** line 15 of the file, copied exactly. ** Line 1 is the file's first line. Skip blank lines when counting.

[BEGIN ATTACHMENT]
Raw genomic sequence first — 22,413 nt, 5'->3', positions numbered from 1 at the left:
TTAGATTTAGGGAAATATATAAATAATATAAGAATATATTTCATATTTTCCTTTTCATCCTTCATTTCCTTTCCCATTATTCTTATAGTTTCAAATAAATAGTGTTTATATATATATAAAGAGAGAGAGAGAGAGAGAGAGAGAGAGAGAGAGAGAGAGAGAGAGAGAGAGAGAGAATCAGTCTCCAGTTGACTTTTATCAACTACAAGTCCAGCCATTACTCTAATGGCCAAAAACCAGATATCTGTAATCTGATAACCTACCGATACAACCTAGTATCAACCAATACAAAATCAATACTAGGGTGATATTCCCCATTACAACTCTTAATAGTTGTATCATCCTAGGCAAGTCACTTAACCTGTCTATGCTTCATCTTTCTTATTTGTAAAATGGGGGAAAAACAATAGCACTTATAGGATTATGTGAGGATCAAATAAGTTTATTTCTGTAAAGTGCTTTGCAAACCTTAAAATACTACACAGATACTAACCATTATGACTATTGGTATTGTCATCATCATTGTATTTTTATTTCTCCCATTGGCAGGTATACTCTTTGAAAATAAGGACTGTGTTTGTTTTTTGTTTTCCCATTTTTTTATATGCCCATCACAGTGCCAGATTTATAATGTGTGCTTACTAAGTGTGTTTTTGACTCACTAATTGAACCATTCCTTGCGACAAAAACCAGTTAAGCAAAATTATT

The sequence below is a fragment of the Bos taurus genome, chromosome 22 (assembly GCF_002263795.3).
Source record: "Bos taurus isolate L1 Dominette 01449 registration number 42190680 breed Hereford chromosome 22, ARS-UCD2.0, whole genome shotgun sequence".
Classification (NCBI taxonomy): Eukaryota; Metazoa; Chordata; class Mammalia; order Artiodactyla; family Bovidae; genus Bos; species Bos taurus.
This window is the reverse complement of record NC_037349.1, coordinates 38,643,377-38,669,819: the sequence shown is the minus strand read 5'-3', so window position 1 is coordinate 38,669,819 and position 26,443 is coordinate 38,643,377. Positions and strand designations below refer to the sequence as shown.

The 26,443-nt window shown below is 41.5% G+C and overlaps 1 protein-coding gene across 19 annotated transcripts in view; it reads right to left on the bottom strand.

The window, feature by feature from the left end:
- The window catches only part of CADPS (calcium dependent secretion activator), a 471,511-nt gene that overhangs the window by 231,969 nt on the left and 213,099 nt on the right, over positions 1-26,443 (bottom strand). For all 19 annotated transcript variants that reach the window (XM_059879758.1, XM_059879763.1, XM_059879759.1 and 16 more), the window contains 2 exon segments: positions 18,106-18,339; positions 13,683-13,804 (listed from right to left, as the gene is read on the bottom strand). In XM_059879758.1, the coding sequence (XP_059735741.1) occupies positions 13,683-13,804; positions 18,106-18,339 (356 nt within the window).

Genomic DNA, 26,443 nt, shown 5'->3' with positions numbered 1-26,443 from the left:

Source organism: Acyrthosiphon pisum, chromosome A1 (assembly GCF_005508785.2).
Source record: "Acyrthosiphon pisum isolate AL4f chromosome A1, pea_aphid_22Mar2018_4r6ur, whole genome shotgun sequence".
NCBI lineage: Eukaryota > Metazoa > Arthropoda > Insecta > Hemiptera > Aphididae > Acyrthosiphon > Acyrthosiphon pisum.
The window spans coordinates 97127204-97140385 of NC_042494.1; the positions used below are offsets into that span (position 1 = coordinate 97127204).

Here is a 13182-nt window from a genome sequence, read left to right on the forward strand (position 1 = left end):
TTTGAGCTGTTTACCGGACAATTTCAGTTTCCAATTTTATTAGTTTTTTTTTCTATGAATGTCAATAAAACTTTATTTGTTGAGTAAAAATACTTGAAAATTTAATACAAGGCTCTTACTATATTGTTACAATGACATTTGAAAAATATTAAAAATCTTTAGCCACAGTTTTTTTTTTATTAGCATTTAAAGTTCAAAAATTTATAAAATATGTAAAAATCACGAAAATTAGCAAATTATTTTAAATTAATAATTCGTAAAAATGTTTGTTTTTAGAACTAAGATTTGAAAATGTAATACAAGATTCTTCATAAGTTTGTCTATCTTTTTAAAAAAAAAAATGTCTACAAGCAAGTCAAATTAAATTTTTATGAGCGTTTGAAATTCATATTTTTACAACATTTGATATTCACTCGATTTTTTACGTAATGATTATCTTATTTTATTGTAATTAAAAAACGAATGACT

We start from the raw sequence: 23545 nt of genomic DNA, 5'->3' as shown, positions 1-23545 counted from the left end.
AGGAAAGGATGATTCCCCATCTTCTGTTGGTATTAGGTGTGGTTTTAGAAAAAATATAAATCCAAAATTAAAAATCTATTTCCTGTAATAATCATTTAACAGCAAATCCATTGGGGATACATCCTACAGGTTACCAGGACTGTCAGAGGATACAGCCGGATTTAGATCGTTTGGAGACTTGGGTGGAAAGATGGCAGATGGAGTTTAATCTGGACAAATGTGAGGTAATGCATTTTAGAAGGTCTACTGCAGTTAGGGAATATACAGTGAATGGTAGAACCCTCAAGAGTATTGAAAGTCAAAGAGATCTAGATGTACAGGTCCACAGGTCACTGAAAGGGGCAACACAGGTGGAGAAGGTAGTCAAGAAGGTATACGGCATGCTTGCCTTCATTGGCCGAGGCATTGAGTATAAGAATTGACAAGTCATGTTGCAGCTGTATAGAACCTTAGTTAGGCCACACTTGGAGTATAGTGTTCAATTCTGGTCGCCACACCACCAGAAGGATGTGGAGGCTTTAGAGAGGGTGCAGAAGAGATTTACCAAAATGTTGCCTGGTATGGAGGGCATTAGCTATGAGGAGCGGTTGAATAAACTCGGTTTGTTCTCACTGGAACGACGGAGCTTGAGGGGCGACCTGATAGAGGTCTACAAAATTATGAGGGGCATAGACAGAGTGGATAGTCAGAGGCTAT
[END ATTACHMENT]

Here is a 13182-nt window from a genome sequence, read left to right on the forward strand (position 1 = left end):